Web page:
(Can’t get enough potty language? Check out Travel + Leisure’s list of the World’s Best Public Restrooms.)
July 13, 2012
Posted by Danny under Learning Curve
Flashback Friday is back after its summer vacation. Today’s journey in the wayback machine actually opens up a rabbit hole of sorts to a week-long Audience Participation Week series, where commenters chose three random words that I had to work into a post.
Yes, it sounded like a great idea at the time, thanks for asking.
Here’s a teaser:
When a secondary issue becomes a primary issue, you have a recipe for disaster. Whether it’s an individual who makes their cause of utmost importance or an entire church that takes its focus off the gospel and places it on something silly, secondary issues should remain secondary, not primary. That’s why they’re called secondary, yo.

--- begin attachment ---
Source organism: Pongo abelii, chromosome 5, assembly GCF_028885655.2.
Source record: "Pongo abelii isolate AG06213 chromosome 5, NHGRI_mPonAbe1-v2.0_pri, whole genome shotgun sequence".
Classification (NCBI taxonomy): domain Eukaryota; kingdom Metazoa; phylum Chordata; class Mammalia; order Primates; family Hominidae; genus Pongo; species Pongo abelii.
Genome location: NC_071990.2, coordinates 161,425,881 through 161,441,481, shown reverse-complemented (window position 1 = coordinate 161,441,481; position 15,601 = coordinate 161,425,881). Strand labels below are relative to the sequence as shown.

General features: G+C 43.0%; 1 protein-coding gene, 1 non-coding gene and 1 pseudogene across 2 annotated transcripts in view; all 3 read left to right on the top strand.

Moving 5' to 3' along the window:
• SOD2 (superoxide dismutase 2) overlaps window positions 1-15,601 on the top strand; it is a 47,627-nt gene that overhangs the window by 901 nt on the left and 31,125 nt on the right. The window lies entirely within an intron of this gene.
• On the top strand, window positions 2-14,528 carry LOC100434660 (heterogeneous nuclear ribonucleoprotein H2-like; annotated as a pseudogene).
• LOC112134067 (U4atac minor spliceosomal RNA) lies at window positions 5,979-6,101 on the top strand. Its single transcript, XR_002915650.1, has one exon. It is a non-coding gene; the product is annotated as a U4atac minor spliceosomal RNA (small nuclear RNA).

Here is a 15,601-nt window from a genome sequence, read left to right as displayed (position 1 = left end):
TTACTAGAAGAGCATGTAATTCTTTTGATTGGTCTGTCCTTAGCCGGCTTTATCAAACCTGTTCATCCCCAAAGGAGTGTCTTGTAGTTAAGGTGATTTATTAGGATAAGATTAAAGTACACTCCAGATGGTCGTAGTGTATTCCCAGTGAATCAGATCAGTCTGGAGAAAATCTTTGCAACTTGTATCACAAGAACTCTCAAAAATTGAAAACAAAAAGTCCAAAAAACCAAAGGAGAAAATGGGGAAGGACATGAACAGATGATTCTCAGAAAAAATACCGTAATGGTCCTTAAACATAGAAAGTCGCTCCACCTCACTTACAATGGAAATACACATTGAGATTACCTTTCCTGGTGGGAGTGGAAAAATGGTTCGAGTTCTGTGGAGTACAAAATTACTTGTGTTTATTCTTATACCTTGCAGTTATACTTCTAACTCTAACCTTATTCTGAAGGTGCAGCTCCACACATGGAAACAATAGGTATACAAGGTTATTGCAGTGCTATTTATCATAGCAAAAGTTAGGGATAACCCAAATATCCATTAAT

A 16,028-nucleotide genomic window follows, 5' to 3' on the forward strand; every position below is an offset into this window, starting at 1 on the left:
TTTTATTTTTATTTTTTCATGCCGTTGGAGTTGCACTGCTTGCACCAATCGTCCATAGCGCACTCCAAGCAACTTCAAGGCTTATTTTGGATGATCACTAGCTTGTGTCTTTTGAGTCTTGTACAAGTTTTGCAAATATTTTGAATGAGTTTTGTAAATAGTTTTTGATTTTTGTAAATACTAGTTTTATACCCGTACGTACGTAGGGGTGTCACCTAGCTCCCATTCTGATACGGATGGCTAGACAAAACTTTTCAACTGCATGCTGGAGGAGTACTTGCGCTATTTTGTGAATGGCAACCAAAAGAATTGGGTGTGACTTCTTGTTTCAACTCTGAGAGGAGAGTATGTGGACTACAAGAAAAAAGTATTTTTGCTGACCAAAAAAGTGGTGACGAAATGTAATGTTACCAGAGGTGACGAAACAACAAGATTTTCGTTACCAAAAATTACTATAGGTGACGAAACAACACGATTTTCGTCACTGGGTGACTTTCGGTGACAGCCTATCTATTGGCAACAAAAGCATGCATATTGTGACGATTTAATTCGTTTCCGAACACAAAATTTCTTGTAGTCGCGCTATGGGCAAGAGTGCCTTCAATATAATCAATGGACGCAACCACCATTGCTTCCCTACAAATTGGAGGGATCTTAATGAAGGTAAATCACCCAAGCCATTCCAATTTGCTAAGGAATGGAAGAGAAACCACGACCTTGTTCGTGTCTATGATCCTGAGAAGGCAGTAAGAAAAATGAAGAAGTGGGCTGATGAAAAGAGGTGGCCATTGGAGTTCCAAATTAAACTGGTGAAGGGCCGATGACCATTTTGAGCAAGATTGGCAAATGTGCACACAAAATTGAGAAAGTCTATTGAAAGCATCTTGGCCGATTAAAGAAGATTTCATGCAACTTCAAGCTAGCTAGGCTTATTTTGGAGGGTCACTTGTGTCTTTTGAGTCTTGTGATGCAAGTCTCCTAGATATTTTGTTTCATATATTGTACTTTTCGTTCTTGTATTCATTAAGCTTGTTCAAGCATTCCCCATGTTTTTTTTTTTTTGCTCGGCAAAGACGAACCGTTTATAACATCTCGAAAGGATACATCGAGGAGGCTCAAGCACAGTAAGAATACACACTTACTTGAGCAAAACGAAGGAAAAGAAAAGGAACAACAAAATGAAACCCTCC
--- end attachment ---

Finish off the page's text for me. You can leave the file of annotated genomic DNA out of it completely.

As a church staff, we’ve tried our best to identify those things that are our primary issues, and stick to them. The result has been a church where the ministry lines are cleaner, the community aspect is deeper, and the worship experience is richer.
Read the entire post here.
July 12, 2012
Yes, I realize I’ve taken nearly a whole week to write about wedding ceremonies. And while that’s far from the standard fare for this blog, I’m secretly sitting back and waiting on the lucrative writing contracts to roll in from high-end magazines like High Maintenance Brides and the Grooms Who Fearfully Endure Them.
If you missed posts one and two, you should read them here and here.